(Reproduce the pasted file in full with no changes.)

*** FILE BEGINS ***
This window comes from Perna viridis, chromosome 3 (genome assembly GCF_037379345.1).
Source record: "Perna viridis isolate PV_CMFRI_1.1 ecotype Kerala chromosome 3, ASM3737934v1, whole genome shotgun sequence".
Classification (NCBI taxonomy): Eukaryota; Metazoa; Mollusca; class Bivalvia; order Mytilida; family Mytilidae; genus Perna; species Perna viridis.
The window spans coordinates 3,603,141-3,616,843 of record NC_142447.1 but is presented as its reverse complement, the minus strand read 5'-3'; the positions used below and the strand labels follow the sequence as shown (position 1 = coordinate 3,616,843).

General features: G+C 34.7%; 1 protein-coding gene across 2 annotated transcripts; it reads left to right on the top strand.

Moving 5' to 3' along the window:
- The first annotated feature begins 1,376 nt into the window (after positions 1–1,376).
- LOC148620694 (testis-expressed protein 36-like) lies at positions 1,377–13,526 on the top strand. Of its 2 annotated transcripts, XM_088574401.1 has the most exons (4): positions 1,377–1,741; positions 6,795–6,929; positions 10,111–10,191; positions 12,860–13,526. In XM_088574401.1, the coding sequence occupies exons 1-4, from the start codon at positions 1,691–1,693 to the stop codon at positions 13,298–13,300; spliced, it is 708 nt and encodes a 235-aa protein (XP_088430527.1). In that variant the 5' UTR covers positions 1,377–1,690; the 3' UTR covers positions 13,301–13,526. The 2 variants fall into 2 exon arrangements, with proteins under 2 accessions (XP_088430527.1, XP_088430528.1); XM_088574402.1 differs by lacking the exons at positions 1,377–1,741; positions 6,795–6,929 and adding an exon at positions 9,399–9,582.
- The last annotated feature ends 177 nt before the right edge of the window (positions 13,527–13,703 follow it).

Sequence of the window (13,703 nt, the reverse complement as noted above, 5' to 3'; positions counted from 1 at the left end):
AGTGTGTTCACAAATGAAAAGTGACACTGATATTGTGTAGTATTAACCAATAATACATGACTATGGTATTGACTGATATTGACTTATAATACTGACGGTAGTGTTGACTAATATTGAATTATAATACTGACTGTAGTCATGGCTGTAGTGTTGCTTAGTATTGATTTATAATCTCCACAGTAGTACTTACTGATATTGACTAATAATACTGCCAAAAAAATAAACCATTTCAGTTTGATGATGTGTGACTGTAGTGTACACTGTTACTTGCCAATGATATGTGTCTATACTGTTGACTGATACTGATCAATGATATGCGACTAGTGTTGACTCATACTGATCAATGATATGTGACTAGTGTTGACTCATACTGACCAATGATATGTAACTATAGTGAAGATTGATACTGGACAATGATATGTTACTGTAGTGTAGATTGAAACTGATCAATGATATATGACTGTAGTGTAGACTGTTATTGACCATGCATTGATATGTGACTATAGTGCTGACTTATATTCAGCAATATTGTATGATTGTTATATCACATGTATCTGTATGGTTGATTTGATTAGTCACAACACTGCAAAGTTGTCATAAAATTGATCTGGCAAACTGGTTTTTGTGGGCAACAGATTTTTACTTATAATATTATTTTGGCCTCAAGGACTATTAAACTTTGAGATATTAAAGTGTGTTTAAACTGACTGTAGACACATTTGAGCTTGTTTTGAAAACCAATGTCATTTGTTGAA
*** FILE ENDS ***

This window comes from Perna viridis, chromosome 3 (genome assembly GCF_037379345.1).
Source record: "Perna viridis isolate PV_CMFRI_1.1 ecotype Kerala chromosome 3, ASM3737934v1, whole genome shotgun sequence".
Classification (NCBI taxonomy): Eukaryota; Metazoa; Mollusca; class Bivalvia; order Mytilida; family Mytilidae; genus Perna; species Perna viridis.
The window spans coordinates 3,603,141-3,616,843 of record NC_142447.1 but is presented as its reverse complement, the minus strand read 5'-3'; the positions used below and the strand labels follow the sequence as shown (position 1 = coordinate 3,616,843).

General features: G+C 34.7%; 1 protein-coding gene across 2 annotated transcripts; it reads left to right on the top strand.

Moving 5' to 3' along the window:
- The first annotated feature begins 1,376 nt into the window (after positions 1–1,376).
- LOC148620694 (testis-expressed protein 36-like) lies at positions 1,377–13,526 on the top strand. Of its 2 annotated transcripts, XM_088574401.1 has the most exons (4): positions 1,377–1,741; positions 6,795–6,929; positions 10,111–10,191; positions 12,860–13,526. In XM_088574401.1, the coding sequence occupies exons 1-4, from the start codon at positions 1,691–1,693 to the stop codon at positions 13,298–13,300; spliced, it is 708 nt and encodes a 235-aa protein (XP_088430527.1). In that variant the 5' UTR covers positions 1,377–1,690; the 3' UTR covers positions 13,301–13,526. The 2 variants fall into 2 exon arrangements, with proteins under 2 accessions (XP_088430527.1, XP_088430528.1); XM_088574402.1 differs by lacking the exons at positions 1,377–1,741; positions 6,795–6,929 and adding an exon at positions 9,399–9,582.
- The last annotated feature ends 177 nt before the right edge of the window (positions 13,527–13,703 follow it).

Sequence of the window (13,703 nt, the reverse complement as noted above, 5' to 3'; positions counted from 1 at the left end):
AGTGTGTTCACAAATGAAAAGTGACACTGATATTGTGTAGTATTAACCAATAATACATGACTATGGTATTGACTGATATTGACTTATAATACTGACGGTAGTGTTGACTAATATTGAATTATAATACTGACTGTAGTCATGGCTGTAGTGTTGCTTAGTATTGATTTATAATCTCCACAGTAGTACTTACTGATATTGACTAATAATACTGCCAAAAAAATAAACCATTTCAGTTTGATGATGTGTGACTGTAGTGTACACTGTTACTTGCCAATGATATGTGTCTATACTGTTGACTGATACTGATCAATGATATGCGACTAGTGTTGACTCATACTGATCAATGATATGTGACTAGTGTTGACTCATACTGACCAATGATATGTAACTATAGTGAAGATTGATACTGGACAATGATATGTTACTGTAGTGTAGATTGAAACTGATCAATGATATATGACTGTAGTGTAGACTGTTATTGACCATGCATTGATATGTGACTATAGTGCTGACTTATATTCAGCAATATTGTATGATTGTTATATCACATGTATCTGTATGGTTGATTTGATTAGTCACAACACTGCAAAGTTGTCATAAAATTGATCTGGCAAACTGGTTTTTGTGGGCAACAGATTTTTACTTATAATATTATTTTGGCCTCAAGGACTATTAAACTTTGAGATATTAAAGTGTGTTTAAACTGACTGTAGACACATTTGAGCTTGTTTTGAAAACCAATGTCATTTGTTGAA